However, it can be considered unethical (according to the European Commission, among others) to use AI in a way that is not transparent. See page Ethical guidelines. It is comparable to hiding parts of the method in a methods section of a paper or thesis.

Definition of plagiarism

At JU, what is considered an academic disciplinary offence is regulated in the policy document Regulations regarding Disciplinary Measures at Jönköping University (JU 2022/5173-113 § 90, Appendix 8). The text deals with disciplinary measures at Jönköping University (JU) and establishes rules to counteract cheating, promote good behaviour and actively combat harassment. It emphasises that the Jönköping University Foundation is responsible for establishing a disciplinary board and laying down rules for disciplinary measures, including expulsion. The rules describe what constitutes disciplinary offences and what disciplinary measures can be taken, such as warnings and suspensions.

The description of offences in the text (paragraph 11) does not explicitly mention plagiarism. The following offences are described:

(i) If a Student uses unauthorised aids or otherwise attempts to cheat in an examination or other assessment of the Student’s performance,

(ii) If a Student disrupts or impedes teaching, examinations or other activities within the framework of the courses and study programmes at JU,

(iii) If a Student disrupts activities at JU’s libraries or another JU facility,

(iv) If a Student subjects another Student, Participant, Studying person or employee at JU to harassment or sexual harassment, as defined in Chapter 1, Section 4 of the Discrimination Act (2008:567).

From the previously mentioned perspective, that it can be considered unethical and contrary to good academic integrity to try to conceal or mislead in such a way that presents an AI-generated text as being produced by the student himself by other means, without aids, it is thus a disciplinary offence to use AI tools - if it is clearly stated in the assignment that it is not allowed. To learn more about how you can create instructions that prevent cheating and make unauthorised use of AI difficult and detectable, see the suggestions and explanations on the pages Instructions that prevent and Preventing and detecting unauthorised use of AI.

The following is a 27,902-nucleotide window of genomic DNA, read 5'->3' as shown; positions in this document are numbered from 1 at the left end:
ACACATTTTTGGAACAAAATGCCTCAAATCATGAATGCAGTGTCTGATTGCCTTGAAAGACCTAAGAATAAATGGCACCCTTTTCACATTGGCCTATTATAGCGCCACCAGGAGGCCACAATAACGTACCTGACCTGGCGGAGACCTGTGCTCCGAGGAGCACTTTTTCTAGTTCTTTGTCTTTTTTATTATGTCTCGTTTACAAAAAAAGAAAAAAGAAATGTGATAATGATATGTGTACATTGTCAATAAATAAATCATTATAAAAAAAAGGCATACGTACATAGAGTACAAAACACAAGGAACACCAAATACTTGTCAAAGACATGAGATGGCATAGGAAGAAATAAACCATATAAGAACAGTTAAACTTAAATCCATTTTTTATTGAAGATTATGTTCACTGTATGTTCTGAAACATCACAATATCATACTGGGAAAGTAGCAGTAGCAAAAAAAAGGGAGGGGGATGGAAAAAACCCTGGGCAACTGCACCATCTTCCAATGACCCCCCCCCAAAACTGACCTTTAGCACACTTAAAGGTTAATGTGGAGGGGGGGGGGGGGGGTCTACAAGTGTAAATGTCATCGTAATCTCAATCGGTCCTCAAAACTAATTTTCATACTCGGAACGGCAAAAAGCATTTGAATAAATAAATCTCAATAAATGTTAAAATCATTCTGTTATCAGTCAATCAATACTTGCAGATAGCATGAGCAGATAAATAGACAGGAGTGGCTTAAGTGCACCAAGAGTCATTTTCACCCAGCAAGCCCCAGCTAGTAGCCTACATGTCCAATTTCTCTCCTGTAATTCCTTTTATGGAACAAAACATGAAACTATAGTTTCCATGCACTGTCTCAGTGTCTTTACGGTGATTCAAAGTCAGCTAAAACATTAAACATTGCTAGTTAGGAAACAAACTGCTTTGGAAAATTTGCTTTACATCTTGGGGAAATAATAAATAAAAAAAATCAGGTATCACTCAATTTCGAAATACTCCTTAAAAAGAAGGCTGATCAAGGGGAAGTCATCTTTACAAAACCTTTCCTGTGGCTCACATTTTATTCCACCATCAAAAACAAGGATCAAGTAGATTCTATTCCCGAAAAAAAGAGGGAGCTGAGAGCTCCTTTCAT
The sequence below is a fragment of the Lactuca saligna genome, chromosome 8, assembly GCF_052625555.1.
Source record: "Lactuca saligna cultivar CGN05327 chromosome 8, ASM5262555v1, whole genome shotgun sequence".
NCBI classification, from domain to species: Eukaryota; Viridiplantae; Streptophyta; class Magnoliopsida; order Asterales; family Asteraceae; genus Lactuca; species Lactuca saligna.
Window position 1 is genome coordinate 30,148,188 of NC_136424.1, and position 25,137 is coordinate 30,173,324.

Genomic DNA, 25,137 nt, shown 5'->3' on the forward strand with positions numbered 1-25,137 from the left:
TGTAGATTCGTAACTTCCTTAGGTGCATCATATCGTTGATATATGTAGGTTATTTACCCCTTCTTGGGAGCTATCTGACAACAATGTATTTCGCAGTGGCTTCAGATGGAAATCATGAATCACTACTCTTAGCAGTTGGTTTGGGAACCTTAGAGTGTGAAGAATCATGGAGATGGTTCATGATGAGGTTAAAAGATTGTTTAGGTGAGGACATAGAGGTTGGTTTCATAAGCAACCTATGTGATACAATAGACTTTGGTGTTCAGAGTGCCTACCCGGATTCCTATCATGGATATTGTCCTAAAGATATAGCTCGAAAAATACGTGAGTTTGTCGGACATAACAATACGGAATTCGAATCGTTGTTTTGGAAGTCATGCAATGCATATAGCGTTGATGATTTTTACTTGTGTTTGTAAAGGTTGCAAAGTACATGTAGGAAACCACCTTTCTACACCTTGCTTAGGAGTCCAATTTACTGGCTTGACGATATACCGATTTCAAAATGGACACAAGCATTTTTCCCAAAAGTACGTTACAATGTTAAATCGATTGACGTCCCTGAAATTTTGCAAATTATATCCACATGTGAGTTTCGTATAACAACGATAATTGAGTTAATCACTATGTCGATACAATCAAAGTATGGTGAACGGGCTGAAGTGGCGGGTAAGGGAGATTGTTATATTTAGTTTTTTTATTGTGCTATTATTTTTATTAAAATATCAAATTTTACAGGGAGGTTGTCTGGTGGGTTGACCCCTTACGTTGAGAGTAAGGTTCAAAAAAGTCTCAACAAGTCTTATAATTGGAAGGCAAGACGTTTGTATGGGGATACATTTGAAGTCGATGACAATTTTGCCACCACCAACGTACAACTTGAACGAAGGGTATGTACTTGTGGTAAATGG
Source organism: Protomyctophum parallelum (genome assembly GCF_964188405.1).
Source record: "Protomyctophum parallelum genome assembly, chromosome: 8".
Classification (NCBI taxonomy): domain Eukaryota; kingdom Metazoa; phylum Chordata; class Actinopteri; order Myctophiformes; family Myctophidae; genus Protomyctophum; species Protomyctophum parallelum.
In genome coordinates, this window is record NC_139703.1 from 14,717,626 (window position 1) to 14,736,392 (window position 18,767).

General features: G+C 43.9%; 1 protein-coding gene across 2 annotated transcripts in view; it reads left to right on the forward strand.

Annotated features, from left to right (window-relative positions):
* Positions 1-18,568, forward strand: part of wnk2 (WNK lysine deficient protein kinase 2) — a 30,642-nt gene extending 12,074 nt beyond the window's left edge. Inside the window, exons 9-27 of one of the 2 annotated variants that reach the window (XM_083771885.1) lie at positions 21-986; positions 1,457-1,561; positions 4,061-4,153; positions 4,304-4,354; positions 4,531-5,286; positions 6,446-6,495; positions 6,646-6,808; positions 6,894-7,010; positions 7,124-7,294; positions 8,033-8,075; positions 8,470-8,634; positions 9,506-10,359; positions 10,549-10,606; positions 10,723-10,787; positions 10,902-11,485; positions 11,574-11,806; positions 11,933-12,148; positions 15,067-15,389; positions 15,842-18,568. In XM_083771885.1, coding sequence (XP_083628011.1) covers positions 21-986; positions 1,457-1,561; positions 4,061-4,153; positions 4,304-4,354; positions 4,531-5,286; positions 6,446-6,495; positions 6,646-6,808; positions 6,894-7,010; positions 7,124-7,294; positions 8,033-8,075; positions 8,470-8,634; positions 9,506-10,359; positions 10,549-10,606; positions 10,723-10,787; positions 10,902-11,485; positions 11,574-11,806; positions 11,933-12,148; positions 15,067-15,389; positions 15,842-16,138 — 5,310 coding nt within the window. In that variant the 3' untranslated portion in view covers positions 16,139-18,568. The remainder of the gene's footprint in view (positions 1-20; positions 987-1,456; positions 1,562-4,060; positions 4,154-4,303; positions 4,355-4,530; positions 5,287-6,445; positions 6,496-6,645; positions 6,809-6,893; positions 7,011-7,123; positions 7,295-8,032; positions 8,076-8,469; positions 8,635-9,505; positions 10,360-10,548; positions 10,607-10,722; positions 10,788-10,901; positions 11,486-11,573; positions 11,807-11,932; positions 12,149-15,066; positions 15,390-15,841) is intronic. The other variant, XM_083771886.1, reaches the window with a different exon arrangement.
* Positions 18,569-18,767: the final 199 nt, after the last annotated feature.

Anti-plagiarism Guide

Furthermore, we can also compare what AI tools can do (see page Artificial Intelligence) with the description of plagiarism in the Anti-plagiarism Guide, a tool for both students and teachers at JU. It then becomes clear that AI tools can plagiarise, but that it is also highly likely that what is produced is not to be considered plagiarism. The main reasoning is that AI tools cannot be considered as authors of a text.

The definition of plagiarism in the Anti-Plagiarism Guide is "Plagiarism can include, for example, using another author's wording in a written assignment without acknowledging the source. It can also mean using someone else's computer code or experimental results as your own, or developing a product in a design project that is too similar to the original you were inspired by (Carroll & Zetterling, 2009). Submitting someone else's work as your own is a serious form of plagiarism."

The Anti-Plagiarism Guide is being developed to take greater account of unauthorised or unethical use of AI.